TACOMA -- Eightlong years and half a million dollars later, Steve Rodrigues and his small crew of volunteers are keeping their dream afloat...barely.

We have this inside encouragement to never give up, Steve said, standing beside the historic ferry Kalakala.

Rodrigues bought the Kalakala in 2003 when it sat as a blight on Seattle's Lake Union. When people complained about the eyesore, he moved it to Neah Bay where it was unceremoniously booted out a short time later. It finally found a home well out of public view in Tacoma. Over the summer, though, the foundering ferry started sinking. Rodrigues fixed the hull and righted the ship, but now has lost his lease. The Coast Guard wants him to move too, saying the rusty old hulk could go down in the Hylebos Waterway.

It would potentially disrupt between $8 and $23 million in commerce per month and the employment of 1,000 to 1,300 people, said USCGCommander Chris Woodley.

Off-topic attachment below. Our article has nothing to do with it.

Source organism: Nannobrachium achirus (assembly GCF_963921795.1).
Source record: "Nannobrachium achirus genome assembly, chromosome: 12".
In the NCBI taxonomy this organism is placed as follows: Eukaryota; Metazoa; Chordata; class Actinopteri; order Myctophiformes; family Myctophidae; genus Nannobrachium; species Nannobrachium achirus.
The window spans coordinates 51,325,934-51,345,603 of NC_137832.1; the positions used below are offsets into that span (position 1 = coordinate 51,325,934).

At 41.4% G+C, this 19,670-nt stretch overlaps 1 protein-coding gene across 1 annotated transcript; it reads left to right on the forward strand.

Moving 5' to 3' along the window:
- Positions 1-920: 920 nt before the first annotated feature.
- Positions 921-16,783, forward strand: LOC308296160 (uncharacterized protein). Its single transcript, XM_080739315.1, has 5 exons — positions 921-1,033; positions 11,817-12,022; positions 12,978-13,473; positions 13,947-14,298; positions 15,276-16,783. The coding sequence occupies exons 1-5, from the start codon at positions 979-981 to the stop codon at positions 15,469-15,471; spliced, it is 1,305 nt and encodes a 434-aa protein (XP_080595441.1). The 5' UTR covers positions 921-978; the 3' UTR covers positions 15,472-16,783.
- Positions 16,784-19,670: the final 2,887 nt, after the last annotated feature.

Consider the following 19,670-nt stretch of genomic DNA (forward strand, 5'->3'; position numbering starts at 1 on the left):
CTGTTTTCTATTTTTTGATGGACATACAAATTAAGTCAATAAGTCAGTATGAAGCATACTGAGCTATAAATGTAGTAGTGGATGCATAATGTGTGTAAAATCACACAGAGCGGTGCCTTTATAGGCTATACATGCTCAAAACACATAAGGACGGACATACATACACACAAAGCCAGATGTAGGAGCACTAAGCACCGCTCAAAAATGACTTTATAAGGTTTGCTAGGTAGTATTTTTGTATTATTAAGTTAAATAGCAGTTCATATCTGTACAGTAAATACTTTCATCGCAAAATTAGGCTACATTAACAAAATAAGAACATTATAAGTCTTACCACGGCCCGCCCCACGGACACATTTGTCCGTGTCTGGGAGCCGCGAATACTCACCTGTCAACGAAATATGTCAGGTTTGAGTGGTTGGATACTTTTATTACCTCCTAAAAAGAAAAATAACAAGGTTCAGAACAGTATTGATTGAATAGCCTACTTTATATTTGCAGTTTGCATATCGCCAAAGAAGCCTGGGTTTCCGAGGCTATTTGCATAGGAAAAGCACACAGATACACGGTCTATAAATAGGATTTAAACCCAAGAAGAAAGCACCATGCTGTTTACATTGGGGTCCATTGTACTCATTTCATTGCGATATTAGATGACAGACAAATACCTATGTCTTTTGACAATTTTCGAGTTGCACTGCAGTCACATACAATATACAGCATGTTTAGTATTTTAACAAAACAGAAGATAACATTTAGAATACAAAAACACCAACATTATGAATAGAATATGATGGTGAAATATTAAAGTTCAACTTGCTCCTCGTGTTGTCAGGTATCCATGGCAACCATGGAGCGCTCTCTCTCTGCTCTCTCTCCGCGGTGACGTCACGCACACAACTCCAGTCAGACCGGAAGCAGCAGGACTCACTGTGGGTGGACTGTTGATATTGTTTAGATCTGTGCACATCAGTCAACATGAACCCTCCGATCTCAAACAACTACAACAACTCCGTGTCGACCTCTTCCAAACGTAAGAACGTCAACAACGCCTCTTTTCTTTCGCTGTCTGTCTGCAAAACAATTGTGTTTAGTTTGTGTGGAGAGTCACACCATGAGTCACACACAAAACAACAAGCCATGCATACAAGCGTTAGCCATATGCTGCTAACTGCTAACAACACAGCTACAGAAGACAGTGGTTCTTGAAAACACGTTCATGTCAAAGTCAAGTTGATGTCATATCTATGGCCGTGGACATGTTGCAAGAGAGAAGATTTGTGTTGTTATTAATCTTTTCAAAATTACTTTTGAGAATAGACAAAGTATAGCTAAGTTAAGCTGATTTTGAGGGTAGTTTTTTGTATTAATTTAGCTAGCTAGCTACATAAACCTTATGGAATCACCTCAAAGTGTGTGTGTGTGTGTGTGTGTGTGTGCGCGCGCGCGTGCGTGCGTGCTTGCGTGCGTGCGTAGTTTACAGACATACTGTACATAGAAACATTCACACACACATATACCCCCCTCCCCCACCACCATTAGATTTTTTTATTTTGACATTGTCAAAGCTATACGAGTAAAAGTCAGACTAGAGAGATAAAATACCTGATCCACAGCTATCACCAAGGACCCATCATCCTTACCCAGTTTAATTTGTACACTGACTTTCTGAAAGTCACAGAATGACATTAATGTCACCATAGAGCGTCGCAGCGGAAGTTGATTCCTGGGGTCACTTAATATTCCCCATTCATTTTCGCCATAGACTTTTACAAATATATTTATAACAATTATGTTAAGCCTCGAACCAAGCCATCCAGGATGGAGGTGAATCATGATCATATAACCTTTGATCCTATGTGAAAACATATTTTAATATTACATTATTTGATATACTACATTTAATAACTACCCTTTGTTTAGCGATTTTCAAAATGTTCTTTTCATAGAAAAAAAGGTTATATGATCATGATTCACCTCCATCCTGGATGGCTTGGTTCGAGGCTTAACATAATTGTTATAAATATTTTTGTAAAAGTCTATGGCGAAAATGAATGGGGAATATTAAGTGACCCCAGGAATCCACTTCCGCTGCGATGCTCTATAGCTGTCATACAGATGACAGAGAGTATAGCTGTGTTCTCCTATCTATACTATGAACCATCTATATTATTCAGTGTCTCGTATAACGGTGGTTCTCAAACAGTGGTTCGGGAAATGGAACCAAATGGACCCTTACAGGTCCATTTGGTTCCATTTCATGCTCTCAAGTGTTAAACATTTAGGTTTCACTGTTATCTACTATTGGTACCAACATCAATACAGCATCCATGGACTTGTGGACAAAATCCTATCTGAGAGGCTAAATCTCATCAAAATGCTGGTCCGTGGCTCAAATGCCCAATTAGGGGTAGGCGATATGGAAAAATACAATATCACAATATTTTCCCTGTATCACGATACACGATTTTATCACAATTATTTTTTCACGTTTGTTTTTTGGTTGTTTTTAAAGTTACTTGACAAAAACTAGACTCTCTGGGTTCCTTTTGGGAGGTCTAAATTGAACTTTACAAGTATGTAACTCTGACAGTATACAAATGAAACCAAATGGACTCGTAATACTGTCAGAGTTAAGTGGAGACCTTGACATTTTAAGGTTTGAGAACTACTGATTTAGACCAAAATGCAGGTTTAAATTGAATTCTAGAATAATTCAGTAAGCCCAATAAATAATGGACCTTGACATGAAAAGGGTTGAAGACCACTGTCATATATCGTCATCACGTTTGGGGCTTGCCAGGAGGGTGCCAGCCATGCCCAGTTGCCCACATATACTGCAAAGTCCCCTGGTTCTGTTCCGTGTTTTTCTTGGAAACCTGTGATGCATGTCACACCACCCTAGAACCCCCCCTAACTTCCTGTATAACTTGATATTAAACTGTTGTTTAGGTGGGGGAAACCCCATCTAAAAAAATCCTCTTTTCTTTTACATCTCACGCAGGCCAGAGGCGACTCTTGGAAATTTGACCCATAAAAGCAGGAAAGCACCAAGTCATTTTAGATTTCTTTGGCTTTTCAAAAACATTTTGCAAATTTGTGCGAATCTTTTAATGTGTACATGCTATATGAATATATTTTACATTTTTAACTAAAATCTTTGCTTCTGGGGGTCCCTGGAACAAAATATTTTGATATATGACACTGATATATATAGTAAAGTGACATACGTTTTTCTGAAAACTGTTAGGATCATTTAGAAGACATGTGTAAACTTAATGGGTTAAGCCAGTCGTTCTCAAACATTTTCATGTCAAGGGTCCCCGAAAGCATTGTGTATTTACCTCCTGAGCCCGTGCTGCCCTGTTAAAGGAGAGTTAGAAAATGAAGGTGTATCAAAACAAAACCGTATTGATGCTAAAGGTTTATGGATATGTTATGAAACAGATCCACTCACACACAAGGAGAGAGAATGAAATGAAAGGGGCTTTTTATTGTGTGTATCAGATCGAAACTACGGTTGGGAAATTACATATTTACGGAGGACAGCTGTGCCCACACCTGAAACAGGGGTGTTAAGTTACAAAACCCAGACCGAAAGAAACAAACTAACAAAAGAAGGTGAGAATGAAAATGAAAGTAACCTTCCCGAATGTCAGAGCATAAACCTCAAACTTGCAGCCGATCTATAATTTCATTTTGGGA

If Rodrigues doesn't move the Kalakala by January 1, he faces more than $32,000 in fines per day. That is forcing him to consider something he hoped he'd never have to -- slapping a for sale sign on his beloved boat.

It's up for sale for $1, said Rodrigues.

But there are strings, or perhaps more appropriately, an anchor attached. For that dollar, you promise to restore the Kalakala and not sell it for scrap. If you have a bit more money, Rodrigues has a bit more of a plan. He's looking for private investors with deep pockets.

One million dollars will savethis shipforever, he said.

For that million dollars, Rodrigues said he has a long term home for the Kalakala, a plan and a partnership that will return the boat to its former glory. Otherproposals range from $5 millionto almost $50 million.

But right now, the most precious commodity is time.Sink or swim for the Kalakala.

Says Rodrigues, People, we have a treasure. Let's save it. Let's protect it.

You can find out more about Rodrigues's proposals to save the Kalakala by visiting http://www.kalakala.org/

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